Bhagavad Gita with Commentaries of Shankara | Discourse 15 verse 1-6
THE SUPREME SPIRIT.
The Tree of Saṁsāra.
Because all living beings are dependent on Me for the fruits of (their) actions, and the wise for the fruit of their knowledge, therefore those who serve Me with Bhakti-Yoga (Devotion of Love) cross beyond the guṇas by My Grace,
through the attainment of knowledge, and attain liberation (moksha); much more so those who rightly understand the real nature of the Self.
Therefore the Lord proceeds in the present discourse to teach the real nature of the Self, though unasked by Arjuna:
First he describes the nature of saṁsāra or mundane existence by a figurative representation as a tree in order to produce vairāgya or absence of all attachment.
For, he alone who is free from all attachment, and no other person, is fit for attaining the knowledge of the real nature of the Lord.
The Blessed Lord said:
1. They speak of the indestructible Aśvattha having its root above and branches below, whose leaves are the metres. He who knows it knows the Vedas.
As Brahman with Māyā or the unmanifested potentiality is subtle in point of time, as He is the Cause, as He is eternal, as He is great, He is spoken of as the One above. The One above is the root of this Tree of Saṁsāra, which is therefore said to have its root above.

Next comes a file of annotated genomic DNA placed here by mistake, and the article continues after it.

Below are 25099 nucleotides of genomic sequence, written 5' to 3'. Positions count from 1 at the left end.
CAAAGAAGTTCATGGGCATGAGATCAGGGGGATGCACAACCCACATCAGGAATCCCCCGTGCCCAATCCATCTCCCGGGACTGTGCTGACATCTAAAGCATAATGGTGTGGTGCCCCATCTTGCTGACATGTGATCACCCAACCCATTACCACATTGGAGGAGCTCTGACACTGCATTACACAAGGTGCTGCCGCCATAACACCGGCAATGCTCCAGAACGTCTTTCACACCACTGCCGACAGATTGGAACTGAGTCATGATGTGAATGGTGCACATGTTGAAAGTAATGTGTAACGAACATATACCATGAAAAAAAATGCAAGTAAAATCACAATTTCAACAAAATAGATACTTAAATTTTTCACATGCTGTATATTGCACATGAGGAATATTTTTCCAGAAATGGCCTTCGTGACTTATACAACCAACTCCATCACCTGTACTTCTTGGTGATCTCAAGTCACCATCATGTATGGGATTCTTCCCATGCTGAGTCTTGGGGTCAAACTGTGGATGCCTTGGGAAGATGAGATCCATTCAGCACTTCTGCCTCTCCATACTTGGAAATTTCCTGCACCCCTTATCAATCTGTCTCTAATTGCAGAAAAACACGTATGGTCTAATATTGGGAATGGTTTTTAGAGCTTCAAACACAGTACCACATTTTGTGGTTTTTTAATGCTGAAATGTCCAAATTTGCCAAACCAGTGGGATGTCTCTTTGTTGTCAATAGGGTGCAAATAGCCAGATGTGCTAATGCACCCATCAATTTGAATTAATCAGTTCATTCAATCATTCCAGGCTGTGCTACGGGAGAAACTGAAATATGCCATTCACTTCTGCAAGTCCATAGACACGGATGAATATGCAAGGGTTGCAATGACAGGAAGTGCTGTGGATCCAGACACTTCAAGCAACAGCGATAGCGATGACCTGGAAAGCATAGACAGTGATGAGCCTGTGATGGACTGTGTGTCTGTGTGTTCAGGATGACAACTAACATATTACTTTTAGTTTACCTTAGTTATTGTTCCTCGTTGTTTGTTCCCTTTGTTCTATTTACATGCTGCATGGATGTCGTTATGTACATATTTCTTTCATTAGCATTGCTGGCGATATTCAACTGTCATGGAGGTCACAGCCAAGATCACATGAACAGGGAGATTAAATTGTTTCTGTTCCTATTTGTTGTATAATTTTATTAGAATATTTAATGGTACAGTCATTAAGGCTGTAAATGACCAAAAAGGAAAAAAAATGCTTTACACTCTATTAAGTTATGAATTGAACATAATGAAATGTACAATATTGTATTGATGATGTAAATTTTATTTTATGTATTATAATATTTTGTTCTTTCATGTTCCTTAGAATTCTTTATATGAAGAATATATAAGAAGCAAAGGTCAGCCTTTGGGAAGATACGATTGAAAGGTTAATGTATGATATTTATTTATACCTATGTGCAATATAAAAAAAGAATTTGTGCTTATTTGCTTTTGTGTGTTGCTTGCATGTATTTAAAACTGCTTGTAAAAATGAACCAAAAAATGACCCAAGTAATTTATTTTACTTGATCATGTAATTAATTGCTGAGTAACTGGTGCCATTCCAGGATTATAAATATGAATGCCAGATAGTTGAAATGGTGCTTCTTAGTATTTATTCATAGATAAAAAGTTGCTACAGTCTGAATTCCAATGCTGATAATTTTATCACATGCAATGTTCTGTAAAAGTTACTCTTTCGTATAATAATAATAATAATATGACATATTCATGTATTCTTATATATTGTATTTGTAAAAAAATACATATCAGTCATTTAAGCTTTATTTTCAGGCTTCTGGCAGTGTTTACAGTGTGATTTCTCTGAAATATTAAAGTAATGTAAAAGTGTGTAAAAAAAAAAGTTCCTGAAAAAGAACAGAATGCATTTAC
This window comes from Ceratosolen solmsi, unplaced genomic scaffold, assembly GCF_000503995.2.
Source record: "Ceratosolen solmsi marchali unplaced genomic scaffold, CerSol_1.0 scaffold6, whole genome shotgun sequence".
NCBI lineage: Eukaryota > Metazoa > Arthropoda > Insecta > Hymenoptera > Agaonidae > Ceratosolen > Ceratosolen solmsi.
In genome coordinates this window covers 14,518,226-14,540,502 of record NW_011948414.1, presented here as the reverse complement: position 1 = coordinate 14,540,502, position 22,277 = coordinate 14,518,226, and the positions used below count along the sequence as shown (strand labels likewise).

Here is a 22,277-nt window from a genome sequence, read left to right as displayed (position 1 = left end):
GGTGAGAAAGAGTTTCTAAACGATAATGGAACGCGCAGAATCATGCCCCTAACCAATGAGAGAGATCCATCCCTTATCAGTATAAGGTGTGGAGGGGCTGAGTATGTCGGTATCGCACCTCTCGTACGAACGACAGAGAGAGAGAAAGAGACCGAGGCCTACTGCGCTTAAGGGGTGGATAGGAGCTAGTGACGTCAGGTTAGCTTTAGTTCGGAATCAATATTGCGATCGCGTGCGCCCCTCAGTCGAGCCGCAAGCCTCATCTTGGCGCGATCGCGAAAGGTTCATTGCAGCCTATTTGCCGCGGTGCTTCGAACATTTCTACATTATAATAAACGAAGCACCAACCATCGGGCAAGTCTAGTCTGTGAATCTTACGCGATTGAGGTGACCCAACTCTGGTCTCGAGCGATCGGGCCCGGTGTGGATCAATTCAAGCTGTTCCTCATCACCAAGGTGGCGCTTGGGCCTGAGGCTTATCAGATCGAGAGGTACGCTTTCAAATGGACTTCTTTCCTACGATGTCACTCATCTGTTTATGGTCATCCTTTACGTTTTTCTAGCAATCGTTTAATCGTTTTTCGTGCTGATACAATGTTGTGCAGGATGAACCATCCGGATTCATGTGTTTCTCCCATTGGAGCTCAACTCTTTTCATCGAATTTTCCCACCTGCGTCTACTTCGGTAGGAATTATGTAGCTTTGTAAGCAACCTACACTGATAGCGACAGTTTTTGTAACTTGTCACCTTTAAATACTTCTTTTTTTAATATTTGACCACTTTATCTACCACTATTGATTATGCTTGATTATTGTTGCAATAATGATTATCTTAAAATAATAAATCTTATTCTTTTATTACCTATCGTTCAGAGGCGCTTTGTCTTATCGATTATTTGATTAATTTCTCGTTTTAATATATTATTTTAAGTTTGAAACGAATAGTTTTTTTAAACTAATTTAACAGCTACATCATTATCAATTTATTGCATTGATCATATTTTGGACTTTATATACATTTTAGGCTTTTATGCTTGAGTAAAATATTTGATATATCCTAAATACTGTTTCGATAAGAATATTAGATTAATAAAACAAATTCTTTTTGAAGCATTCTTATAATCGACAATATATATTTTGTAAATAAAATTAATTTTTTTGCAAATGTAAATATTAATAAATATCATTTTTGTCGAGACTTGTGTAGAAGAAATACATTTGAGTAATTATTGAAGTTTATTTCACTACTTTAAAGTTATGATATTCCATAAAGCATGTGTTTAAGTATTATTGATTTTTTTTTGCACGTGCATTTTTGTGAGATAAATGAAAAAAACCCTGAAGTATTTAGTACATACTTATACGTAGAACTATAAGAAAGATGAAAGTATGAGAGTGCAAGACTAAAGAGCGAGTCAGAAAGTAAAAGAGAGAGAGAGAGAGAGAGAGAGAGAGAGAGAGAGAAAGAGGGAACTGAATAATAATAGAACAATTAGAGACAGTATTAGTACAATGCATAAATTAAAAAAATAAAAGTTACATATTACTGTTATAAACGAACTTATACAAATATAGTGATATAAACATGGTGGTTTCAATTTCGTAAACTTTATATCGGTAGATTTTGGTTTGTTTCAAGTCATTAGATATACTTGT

The Śruti says:
“With root above and branches below, this Aśvattha is eternal.” (Kaṭha-Up. 3-2-1).
In the Purāṇa also it is said:
“The root from which the Eternal Tree of Brahman has sprung is the Avyakta, the Unmanifested. It has developed by the strength of the same (Avyakta).
Its trunk is Buddhi, the sense-apertures Its hollows, the great elements Its boughs, the sense-objects Its leaves and branches, dharma and a-dharma Its fair blossoms, pleasure and pain Its fruits affording livelihood to all creatures.